So, having my cartoon alter-ego go through some sort of gender swap at some point seemed inevitable. Another reason why I did it was for the fact that I simply sucked at drawing women in the early days of the comic. You will cringe like I do when you click on the early comics. So to challenge myself to draw women better, I introduced Lorraine and Robyn, and had Bud transform into a woman.
The transformation story also brought a surreal element to the comic. Something I liked, but threw a lot of folks for a loop. I also introduced the fact that Poco could breathe fire as well. The comic is a work of fiction as well as a slice-of-life from the 1970s, so for me, these surreal parts made it more entertaining.
But as time went on, I thought I had run the course on the transformation comic bits. So, I ended it with Bud’s “Deal with the Devil” story, which, when combined with the “Road Trip” story, occupied most of the 2009 comics.
But, a lot of folks enjoyed the transformation story, so I’m going to bring it back for the re-launch of the comic. You can use the links on each of the images to re-visit most of the transformation comics. Or if you just want to get started on the new stuff, click on the “Mystic Frog Origins” link. That will start you off on the current story.
A forgotten 1977 song from a not-so-forgotten band.
1977’s “Freeways” was Bachman-Turner Overdrive’s 6th album in four short years. It was a huge departure from the band’s normal sound and it left many fans flat. Inner turmoil was rising as Randy Bachman wrote and performed most of the tracks with minimal help from the other members. Bassist, Fred Turner, only allowed himself to be photographed in profile as he felt like he was nothing more than a “side-man” on the album. But, regardless, one of their better album tracks is found in the closing moments of this collection.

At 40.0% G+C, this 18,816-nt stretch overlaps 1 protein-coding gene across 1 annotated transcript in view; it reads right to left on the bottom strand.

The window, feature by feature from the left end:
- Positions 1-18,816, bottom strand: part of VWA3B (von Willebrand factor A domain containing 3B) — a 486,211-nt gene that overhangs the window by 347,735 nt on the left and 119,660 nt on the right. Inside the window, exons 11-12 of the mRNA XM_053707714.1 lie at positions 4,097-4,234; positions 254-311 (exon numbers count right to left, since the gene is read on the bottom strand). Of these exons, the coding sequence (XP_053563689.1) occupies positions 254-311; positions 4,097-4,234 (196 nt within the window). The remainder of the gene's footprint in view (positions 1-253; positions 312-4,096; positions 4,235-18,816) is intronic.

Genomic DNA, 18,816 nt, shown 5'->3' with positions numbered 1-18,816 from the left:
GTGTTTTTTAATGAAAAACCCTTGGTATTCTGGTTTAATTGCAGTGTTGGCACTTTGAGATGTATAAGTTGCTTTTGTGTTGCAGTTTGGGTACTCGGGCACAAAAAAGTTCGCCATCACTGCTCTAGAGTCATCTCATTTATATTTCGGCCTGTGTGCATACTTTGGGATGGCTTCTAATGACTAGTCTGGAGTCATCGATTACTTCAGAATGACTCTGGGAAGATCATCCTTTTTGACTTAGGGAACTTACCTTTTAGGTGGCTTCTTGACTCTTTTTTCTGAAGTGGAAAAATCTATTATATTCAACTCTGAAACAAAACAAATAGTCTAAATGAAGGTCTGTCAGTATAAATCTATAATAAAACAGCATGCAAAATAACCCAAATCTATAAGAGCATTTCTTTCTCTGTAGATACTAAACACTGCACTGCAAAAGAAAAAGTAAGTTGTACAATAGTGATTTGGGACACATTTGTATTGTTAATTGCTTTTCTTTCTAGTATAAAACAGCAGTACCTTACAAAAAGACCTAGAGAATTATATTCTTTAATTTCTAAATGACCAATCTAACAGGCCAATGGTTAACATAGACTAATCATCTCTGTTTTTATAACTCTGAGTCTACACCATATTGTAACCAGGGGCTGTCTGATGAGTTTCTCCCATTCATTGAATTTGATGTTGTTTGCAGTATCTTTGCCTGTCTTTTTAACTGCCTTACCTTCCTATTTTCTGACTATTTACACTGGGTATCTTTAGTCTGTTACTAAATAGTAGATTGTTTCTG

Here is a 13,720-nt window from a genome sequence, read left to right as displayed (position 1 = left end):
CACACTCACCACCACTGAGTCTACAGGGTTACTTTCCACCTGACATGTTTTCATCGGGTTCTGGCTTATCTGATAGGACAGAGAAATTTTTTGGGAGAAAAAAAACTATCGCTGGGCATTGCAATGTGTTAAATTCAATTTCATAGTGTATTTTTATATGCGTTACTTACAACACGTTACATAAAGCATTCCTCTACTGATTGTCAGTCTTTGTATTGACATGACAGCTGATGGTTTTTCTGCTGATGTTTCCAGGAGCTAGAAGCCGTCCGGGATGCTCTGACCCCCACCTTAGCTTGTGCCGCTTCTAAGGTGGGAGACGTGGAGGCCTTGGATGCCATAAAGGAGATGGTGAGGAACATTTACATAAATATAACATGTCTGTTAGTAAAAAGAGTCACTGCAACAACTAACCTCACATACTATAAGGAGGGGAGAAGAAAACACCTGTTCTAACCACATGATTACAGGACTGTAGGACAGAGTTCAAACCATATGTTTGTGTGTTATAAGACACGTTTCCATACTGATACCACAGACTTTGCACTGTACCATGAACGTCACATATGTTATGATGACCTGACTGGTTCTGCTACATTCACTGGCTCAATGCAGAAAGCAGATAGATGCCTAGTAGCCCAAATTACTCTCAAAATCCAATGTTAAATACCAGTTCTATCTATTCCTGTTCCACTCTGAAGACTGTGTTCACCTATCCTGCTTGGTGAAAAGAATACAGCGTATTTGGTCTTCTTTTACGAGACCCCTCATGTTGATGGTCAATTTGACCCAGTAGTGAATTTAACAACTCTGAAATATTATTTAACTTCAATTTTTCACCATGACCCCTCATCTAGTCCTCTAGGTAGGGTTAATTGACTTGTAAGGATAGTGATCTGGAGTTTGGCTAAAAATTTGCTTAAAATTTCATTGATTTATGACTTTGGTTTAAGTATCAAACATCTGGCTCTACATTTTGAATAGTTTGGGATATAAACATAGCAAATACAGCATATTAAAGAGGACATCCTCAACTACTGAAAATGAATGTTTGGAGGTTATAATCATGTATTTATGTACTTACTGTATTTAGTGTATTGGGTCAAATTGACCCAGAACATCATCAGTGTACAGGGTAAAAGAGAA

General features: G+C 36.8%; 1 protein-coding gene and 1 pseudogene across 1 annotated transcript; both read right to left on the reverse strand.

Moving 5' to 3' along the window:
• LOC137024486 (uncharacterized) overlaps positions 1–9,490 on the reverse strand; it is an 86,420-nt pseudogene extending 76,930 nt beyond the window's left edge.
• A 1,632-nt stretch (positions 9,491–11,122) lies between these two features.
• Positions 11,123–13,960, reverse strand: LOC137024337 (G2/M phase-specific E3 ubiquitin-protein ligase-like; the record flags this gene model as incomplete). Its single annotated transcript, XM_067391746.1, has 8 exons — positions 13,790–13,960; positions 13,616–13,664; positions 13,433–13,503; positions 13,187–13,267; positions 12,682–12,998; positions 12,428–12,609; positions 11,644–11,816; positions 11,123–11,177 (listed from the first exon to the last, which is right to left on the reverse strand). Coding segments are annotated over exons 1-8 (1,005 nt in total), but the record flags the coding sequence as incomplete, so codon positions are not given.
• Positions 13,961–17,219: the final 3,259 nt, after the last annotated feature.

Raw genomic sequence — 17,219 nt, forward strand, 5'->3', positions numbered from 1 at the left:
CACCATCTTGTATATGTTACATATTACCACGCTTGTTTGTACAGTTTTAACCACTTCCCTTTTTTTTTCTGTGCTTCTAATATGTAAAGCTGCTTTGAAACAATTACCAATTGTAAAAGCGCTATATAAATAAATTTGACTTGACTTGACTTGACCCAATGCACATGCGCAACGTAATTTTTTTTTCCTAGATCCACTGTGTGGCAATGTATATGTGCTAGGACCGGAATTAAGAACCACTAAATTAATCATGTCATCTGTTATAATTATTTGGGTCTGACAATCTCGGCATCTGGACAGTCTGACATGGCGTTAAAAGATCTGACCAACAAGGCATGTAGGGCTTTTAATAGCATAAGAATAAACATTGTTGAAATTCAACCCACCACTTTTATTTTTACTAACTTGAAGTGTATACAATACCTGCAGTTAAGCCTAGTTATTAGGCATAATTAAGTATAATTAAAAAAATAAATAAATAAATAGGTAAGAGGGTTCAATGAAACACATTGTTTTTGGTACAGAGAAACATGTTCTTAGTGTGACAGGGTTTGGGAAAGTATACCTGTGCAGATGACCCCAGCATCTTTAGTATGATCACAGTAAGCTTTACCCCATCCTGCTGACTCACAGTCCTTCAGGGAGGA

The album’s eponym, “Freeways” is one of only two tracks of the eight on the album that lead singer Turner was allowed to take the helm. It reckons to their heavier sound at times but also mixes in an aural feel of travelin’ down the highway as the sun sets. It is fitting imagery as, unfortunately, this would be the last album that this most famous line-up of BTO would record together. They would reunite for a couple years in the early 1990s to tour, but eventually Randy Bachman’s struggle to rule the group would lead to his departure in ’91.
So, sit back, relax and imagine you’re at the wheel of your favorite ’70s muscle car; your shades on as you cruise down the highway to your next destination and enjoy “Freeways” by BTO.
Here’s my follow up on Wizard World Chicago Comic Con.
As it was my first ever Wizard World event, I was not entirely sure what to expect.
First, it was tremendously easier to get in and out of then C2E2. I just pulled up to the dock on the side, loaded my crap on the cart and rolled in. They had a parking pass for $43 for the entire weekend with In and Out privileges (a big deal). Thus, there were no huge lines anywhere to get in or out for vendors. And there were over 400 artists in Artist Alley as well.
The big “con” to this con was it was mainly an autograph event. Huge names in the movies/TV were there, but they were all UP FRONT and there was NO motivation for folks to walk the through the floor, especially all the way back to Artist Alley. With C2E2 they had guests along the sides, forcing people to walk the entire floor, and thus we had more visibility. ↓ Read the rest of this entry…
You may or may not know, but I play bass guitar. If you’ve been a fan of the comic, you know Bud is based on me and his bass, a Gibson bass knock-off, is actually the same as my original bass guitar. I still have that bass sitting in my bedroom. So I thought I’d chat about the rock bassists who influenced me to wanting to play bass as opposed to the popular guitar.
My influences were Paul McCartney, John Entwistle and John Paul Jones. The Paul-John-John-Paul of bass players. Yeah, yeah, many guys out there can play these guys under the table (not many) but they weren’t around in 1971 when I was bitten by the bass guitar urge. I had played clarinet since 4th grade and had progressed to bass clarinet by this time in my music training. So, I was drawn naturally to the lower tones of the bass guitar. I also noticed bass lines more than I did lead guitar stuff.